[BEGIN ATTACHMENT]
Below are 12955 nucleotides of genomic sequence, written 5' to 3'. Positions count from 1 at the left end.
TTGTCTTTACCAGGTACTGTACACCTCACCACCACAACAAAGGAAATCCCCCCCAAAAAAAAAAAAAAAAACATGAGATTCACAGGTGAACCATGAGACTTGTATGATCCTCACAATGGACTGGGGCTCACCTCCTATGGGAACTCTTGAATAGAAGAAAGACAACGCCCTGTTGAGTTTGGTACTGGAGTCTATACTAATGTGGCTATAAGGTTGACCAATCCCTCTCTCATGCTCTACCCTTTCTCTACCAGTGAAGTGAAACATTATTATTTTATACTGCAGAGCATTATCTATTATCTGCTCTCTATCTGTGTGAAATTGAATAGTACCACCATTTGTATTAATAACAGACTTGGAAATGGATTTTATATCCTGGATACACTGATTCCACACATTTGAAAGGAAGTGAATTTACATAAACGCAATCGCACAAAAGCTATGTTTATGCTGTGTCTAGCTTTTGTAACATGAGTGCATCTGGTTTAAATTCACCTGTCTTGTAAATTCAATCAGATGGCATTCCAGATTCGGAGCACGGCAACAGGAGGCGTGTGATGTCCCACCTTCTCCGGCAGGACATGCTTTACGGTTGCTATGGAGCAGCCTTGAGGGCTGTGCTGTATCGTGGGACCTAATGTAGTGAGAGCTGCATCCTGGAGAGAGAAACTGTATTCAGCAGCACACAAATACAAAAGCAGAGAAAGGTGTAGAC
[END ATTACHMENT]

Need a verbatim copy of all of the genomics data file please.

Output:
Below are 12955 nucleotides of genomic sequence, written 5' to 3'. Positions count from 1 at the left end.
TTGTCTTTACCAGGTACTGTACACCTCACCACCACAACAAAGGAAATCCCCCCCAAAAAAAAAAAAAAAAACATGAGATTCACAGGTGAACCATGAGACTTGTATGATCCTCACAATGGACTGGGGCTCACCTCCTATGGGAACTCTTGAATAGAAGAAAGACAACGCCCTGTTGAGTTTGGTACTGGAGTCTATACTAATGTGGCTATAAGGTTGACCAATCCCTCTCTCATGCTCTACCCTTTCTCTACCAGTGAAGTGAAACATTATTATTTTATACTGCAGAGCATTATCTATTATCTGCTCTCTATCTGTGTGAAATTGAATAGTACCACCATTTGTATTAATAACAGACTTGGAAATGGATTTTATATCCTGGATACACTGATTCCACACATTTGAAAGGAAGTGAATTTACATAAACGCAATCGCACAAAAGCTATGTTTATGCTGTGTCTAGCTTTTGTAACATGAGTGCATCTGGTTTAAATTCACCTGTCTTGTAAATTCAATCAGATGGCATTCCAGATTCGGAGCACGGCAACAGGAGGCGTGTGATGTCCCACCTTCTCCGGCAGGACATGCTTTACGGTTGCTATGGAGCAGCCTTGAGGGCTGTGCTGTATCGTGGGACCTAATGTAGTGAGAGCTGCATCCTGGAGAGAGAAACTGTATTCAGCAGCACACAAATACAAAAGCAGAGAAAGGTGTAGAC